Raising awareness is key, and getting the right information out there is critical to building momentum. The best part is there is no need to reinvent the wheel as Raptors are the Solution already has a ton of brochures, flyers, and one-pagers on different aspects of this topic, all ready for printing out on their website. Print them out (opt for recycled paper to help the environment and save trees!) and see if you and your group can work to hang flyers up around your town or city on bulletin boards at your local libraries, parks, laundromats, and coffeehouses–as well as wooden utility posts in high-traffic/high visibility areas. Many businesses will host a section for brochures near their register or windows you may also be able to take advantage of.

Finally, if you can pool together some money and invest in lawn signs to get the word out (this is where having a partnership/relationship with a non-profit can be helpful as they often get discounts on such ventures and may even have some funding to draw from to invest in this effort), this has been found to be a wildly popular to spread the word about the dangers of rat poison to wildlife. Save Arlington Wildlife and other Save Wildlife chapters and independent organizations have used this design:

Think strategically!: what are some homes, businesses, and churches where they would be willing to host a lawn sign that would get a lot of eyeballs on it and spark community dialogue? 

  1. Write guest columns/letters to the editor (LTEs) on this topic in your local newspaper/blog.  

This will not only get the word out and reach a new audience, but often these are read by local politicians who stay updated on trends in public opinion, which can help later on if/when there is a relevant warrant or bill they are voting on on this issue. Use a combination of facts and anecdotes in your piece and appeal to people’s better angels when making your argument. Here are some examples of letters to the editor drives SAW has done on this issue in YourArlington and the Arlington Advocate/Wicked Local

If your local paper no longer hosts a LTE/op-ed section (sadly, the decline of local news have led many papers to cut this section), reach out to a reporter at these publications and urge them to do a story on the topic. Look for instances in local news that may pique their interest–have there been local wildlife deaths or pet poisonings, etc.? 

If you have a hyperlocal news or cable station, have people in your group write them and urge them to do a segment (or several) on this topic!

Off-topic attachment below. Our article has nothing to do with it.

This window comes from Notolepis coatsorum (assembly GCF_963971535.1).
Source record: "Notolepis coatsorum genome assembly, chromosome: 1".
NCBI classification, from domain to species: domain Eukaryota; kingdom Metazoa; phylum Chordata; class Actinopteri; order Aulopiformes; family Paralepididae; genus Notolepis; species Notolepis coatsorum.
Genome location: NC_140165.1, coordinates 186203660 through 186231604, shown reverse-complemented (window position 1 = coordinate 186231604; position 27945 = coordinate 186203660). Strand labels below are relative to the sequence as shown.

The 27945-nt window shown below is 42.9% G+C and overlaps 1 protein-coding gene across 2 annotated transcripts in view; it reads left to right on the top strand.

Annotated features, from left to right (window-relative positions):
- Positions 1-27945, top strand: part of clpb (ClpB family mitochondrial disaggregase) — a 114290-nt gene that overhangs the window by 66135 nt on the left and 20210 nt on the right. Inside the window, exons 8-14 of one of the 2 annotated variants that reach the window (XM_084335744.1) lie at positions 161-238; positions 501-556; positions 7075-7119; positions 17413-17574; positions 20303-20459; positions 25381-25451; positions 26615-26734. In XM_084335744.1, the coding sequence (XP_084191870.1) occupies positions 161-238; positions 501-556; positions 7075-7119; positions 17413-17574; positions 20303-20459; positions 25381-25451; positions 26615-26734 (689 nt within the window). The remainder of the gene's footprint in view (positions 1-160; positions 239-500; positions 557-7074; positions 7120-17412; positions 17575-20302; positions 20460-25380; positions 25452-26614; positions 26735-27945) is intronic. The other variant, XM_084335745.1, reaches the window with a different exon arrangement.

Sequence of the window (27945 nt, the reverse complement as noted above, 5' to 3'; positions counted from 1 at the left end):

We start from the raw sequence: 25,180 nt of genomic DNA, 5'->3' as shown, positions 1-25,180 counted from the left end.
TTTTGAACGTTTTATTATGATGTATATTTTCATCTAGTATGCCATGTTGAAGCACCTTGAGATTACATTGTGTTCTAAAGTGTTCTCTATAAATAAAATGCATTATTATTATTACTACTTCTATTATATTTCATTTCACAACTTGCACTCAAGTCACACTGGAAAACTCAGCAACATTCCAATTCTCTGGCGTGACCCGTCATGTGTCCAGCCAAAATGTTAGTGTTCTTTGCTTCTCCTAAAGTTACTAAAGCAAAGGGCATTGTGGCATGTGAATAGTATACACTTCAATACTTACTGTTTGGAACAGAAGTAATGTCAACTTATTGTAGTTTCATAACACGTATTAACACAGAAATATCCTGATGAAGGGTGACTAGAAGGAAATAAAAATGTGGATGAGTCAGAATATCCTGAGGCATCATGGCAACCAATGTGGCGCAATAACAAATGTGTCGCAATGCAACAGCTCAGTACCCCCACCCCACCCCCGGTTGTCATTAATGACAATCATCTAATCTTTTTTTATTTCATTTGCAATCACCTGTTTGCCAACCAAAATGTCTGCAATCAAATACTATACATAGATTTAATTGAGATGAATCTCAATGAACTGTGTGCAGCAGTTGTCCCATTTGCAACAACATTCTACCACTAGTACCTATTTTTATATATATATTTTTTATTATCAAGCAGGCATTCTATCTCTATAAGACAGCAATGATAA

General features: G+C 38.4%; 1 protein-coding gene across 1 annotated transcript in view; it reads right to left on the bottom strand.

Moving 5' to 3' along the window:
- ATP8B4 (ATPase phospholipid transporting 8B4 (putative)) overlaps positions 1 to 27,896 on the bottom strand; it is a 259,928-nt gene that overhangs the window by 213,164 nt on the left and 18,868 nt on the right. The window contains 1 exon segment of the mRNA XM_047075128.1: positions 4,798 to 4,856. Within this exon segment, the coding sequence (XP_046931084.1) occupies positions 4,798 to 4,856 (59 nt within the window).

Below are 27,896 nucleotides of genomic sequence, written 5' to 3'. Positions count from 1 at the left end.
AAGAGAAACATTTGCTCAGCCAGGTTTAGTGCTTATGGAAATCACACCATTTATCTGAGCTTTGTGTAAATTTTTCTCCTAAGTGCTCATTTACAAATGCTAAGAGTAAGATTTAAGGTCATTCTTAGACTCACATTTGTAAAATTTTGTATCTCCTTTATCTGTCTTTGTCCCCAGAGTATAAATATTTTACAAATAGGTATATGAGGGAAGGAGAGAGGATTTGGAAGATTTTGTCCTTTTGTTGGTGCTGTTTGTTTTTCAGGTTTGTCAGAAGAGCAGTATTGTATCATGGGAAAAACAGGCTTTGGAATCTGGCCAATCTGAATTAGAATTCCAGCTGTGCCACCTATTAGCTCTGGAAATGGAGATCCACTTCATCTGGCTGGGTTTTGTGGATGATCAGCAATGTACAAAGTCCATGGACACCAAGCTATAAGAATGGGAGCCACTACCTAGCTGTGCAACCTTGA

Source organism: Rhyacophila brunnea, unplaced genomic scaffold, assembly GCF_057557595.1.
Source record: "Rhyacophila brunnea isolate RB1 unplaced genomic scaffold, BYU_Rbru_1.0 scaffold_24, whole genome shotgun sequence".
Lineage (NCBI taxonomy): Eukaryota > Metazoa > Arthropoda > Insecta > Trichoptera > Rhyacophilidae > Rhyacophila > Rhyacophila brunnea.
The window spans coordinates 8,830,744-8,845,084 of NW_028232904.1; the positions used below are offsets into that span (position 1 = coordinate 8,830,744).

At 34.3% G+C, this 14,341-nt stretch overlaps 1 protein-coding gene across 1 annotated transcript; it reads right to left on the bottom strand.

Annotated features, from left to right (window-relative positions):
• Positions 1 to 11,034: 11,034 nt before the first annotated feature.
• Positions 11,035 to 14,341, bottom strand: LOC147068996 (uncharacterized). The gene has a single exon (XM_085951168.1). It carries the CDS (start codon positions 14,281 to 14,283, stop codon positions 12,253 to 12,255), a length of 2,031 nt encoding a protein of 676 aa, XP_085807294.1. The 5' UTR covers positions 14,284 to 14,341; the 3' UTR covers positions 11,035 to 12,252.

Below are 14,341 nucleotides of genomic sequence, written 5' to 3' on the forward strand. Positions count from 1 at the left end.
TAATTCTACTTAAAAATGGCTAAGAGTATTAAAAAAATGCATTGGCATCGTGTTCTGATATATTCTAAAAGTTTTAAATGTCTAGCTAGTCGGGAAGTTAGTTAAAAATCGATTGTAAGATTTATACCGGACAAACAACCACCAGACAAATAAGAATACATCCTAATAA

1. Consider starting a petition.  

While petitions sometimes have limited effectiveness, they can really help raise awareness, organize action, and encourage deeper change not just with the entity being targeted in the petition, but with others learning from it. The best target for a petition would be a nonprofit organization or business that owns their own property and makes their own decisions regarding rodent management (as not all businesses or NGOs own the property they work out of and often in those cases don’t have power over whether poisons are used there), as well as that relies a lot on community goodwill and support. For instance, here in Arlington, SAW petitioned a nonprofit affordable housing organization that was using SGARs on its residential properties and successfully petitioned them to phase out their SGARs bait stations. SAW also successfully petitioned the New England Aquarium in Boston to stop using rodenticides

  1. Reach out to your local wildlife rehabilitators.  

Get their stories and perspectives about wildlife in the area being sickened or killed by rodenticides, so that you can be better armed with real accounts of the impacts of poisons on wildlife in and around your community. Better yet, help organize a fundraising event or campaign for your local wildlife rehabber to donate the proceeds from to them, which will help a good cause, while also raising awareness on this issue.

  1. Reach out to your local Chamber of Commerce. 

Write to them about your new Save Wildlife initiative/chapter and explain your concerns about local wildlife. It might help to share examples of how people want to support businesses that engage in “green” or “sustainable” practices and how wildlife tourism also helps local businesses. Ask if you can present or speak at a monthly meeting and/or write a piece about rat poisons for their e-newsletter. As part of this, you can pitch a Poison Free Pledge campaign for businesses and residential landlords to sign onto and then give them a placard if/when they do.

  1. Start a Poison Free Pledge campaign.